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Title

Diet Explains Interpopulation Variation of Plasma Carotenoids and Skin Pigmentation in Nestling White Storks

AuthorsNegro, Juan J. ; Tella, José Luis ; Blanco, Guillermo ; Forero, Manuela G. ; Garrido Fernández, J.
Issue DateJan-2000
PublisherUniversity of Chicago Press
CitationPhysiological and Biochemical Zoology 73(1):97–101 (2000)
AbstractCarotenoids have a dietary origin in birds, but mechanisms by which they are absorbed in the gut, transported in the blood, metabolized at various sites, and deposited in the integument remain poorly understood. Variation in both plasma carotenoid levels and external color may reflect different access to dietary carotenoids or individual physiological differences in the uptake and deposition of carotenoids. We compared total plasma ca- rotenoid concentration in nestling white storks (Ciconia ci- conia) from 11 Spanish colonies in two consecutive years. The main food item in one of the colonies was the red swamp crayfish (Procambarus clarkii), a recently introduced species. Storks in the remaining colonies ate a variety of foods but no crayfish. Total plasma carotenoid levels in the colony where crayfish were consumed were about five times higher than in any other colony. These differences were maintained after con- trolling for the significant interyear variability, as well as for sex, age, and body mass of birds. Skin pigmentation also dif- fered, being intensely orange in storks that consumed crayfish but white (unpigmented) in the remaining individuals. With thin-layer chromatography (TLC) and electronic absorption spectroscopy, astaxanthin was confirmed as the major carote- noid in crayfish as well as in the plasma, skin, and body fat of crayfish-eating storks, whereas lutein was the main carotenoid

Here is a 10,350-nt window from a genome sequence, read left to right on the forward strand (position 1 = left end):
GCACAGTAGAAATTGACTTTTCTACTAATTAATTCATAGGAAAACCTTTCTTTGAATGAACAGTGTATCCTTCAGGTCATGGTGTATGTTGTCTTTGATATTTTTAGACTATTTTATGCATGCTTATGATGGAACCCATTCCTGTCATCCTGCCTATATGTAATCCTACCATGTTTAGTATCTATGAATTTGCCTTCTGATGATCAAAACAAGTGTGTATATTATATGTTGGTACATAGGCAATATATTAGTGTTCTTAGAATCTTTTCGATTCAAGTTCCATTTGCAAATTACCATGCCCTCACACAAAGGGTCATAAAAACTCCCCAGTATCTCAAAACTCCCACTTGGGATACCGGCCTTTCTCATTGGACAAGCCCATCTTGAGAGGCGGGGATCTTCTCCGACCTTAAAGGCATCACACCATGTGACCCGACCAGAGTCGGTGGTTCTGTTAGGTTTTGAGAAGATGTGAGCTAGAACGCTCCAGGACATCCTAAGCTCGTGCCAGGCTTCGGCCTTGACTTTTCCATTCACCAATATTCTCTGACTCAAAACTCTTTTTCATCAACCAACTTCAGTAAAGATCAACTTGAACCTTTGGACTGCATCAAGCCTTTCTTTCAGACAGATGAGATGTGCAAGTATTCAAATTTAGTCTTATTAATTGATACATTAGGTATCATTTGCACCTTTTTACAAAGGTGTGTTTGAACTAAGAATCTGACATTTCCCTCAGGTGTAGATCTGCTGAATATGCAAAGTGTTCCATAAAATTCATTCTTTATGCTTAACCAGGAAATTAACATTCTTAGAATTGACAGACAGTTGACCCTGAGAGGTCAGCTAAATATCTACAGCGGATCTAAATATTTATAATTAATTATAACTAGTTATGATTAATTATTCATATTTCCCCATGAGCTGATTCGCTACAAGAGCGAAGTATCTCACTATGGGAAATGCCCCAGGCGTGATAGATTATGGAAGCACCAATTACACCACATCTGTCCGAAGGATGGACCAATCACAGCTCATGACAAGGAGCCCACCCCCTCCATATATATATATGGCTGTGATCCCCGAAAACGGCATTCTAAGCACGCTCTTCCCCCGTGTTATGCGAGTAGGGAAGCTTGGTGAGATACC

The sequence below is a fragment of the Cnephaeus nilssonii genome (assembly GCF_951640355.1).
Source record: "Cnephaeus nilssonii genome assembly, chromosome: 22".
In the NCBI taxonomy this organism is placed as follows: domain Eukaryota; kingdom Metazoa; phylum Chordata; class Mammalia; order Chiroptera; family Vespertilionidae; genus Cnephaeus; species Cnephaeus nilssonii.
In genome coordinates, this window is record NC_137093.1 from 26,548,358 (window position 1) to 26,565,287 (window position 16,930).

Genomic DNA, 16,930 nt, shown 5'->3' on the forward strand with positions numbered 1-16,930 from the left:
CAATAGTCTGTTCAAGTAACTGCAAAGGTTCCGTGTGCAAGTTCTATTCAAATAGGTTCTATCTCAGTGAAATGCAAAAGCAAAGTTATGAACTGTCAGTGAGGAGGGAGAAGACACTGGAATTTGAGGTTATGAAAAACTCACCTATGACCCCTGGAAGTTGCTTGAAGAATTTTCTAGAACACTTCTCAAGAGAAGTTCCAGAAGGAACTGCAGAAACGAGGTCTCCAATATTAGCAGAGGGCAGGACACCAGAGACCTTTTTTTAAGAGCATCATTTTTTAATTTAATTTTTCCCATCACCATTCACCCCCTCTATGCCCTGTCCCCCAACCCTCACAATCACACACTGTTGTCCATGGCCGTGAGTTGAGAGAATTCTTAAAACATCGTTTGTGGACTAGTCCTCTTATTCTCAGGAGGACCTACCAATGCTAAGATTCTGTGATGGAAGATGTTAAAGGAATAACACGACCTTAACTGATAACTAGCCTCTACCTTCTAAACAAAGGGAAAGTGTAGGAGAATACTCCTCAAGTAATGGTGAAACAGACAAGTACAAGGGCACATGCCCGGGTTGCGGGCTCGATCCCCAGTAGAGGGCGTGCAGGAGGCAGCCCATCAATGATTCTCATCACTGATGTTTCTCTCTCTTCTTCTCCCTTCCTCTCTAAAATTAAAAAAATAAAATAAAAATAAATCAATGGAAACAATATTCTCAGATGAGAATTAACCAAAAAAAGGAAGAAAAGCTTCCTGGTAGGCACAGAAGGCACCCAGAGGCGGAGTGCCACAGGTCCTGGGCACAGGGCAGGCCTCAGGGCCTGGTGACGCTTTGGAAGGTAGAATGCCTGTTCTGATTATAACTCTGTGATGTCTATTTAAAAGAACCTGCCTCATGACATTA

Publisher version (URL)http://www.jstor.org/stable/10.1086/316724
URIhttp://hdl.handle.net/10261/34929
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